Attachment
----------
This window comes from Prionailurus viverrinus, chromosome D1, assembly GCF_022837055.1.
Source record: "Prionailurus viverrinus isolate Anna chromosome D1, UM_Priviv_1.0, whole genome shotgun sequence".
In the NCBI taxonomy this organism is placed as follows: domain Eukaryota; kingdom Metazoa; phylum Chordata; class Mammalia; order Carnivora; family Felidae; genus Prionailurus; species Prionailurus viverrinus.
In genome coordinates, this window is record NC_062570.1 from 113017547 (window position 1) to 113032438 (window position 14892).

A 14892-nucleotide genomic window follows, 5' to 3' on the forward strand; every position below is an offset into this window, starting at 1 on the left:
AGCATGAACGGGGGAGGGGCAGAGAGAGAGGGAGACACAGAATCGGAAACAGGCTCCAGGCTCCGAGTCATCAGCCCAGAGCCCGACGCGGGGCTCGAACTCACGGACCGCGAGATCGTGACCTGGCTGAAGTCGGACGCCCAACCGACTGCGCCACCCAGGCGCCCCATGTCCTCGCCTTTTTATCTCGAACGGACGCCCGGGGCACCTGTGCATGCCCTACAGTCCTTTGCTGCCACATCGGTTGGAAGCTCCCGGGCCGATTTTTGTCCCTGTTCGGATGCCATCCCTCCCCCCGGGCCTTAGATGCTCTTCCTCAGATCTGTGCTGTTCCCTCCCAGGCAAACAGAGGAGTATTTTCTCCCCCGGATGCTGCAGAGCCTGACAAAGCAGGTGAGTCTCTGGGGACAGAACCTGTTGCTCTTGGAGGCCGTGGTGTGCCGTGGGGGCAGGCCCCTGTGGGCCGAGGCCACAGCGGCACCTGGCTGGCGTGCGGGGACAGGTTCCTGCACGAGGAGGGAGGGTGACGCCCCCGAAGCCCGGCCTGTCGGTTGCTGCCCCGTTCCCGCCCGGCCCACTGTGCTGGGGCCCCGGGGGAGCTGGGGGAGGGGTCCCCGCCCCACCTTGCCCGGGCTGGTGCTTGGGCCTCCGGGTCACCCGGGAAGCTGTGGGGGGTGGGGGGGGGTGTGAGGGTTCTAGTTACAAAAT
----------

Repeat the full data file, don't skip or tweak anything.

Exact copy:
This window comes from Prionailurus viverrinus, chromosome D1, assembly GCF_022837055.1.
Source record: "Prionailurus viverrinus isolate Anna chromosome D1, UM_Priviv_1.0, whole genome shotgun sequence".
In the NCBI taxonomy this organism is placed as follows: domain Eukaryota; kingdom Metazoa; phylum Chordata; class Mammalia; order Carnivora; family Felidae; genus Prionailurus; species Prionailurus viverrinus.
In genome coordinates, this window is record NC_062570.1 from 113017547 (window position 1) to 113032438 (window position 14892).

A 14892-nucleotide genomic window follows, 5' to 3' on the forward strand; every position below is an offset into this window, starting at 1 on the left:
AGCATGAACGGGGGAGGGGCAGAGAGAGAGGGAGACACAGAATCGGAAACAGGCTCCAGGCTCCGAGTCATCAGCCCAGAGCCCGACGCGGGGCTCGAACTCACGGACCGCGAGATCGTGACCTGGCTGAAGTCGGACGCCCAACCGACTGCGCCACCCAGGCGCCCCATGTCCTCGCCTTTTTATCTCGAACGGACGCCCGGGGCACCTGTGCATGCCCTACAGTCCTTTGCTGCCACATCGGTTGGAAGCTCCCGGGCCGATTTTTGTCCCTGTTCGGATGCCATCCCTCCCCCCGGGCCTTAGATGCTCTTCCTCAGATCTGTGCTGTTCCCTCCCAGGCAAACAGAGGAGTATTTTCTCCCCCGGATGCTGCAGAGCCTGACAAAGCAGGTGAGTCTCTGGGGACAGAACCTGTTGCTCTTGGAGGCCGTGGTGTGCCGTGGGGGCAGGCCCCTGTGGGCCGAGGCCACAGCGGCACCTGGCTGGCGTGCGGGGACAGGTTCCTGCACGAGGAGGGAGGGTGACGCCCCCGAAGCCCGGCCTGTCGGTTGCTGCCCCGTTCCCGCCCGGCCCACTGTGCTGGGGCCCCGGGGGAGCTGGGGGAGGGGTCCCCGCCCCACCTTGCCCGGGCTGGTGCTTGGGCCTCCGGGTCACCCGGGAAGCTGTGGGGGGTGGGGGGGGGTGTGAGGGTTCTAGTTACAAAAT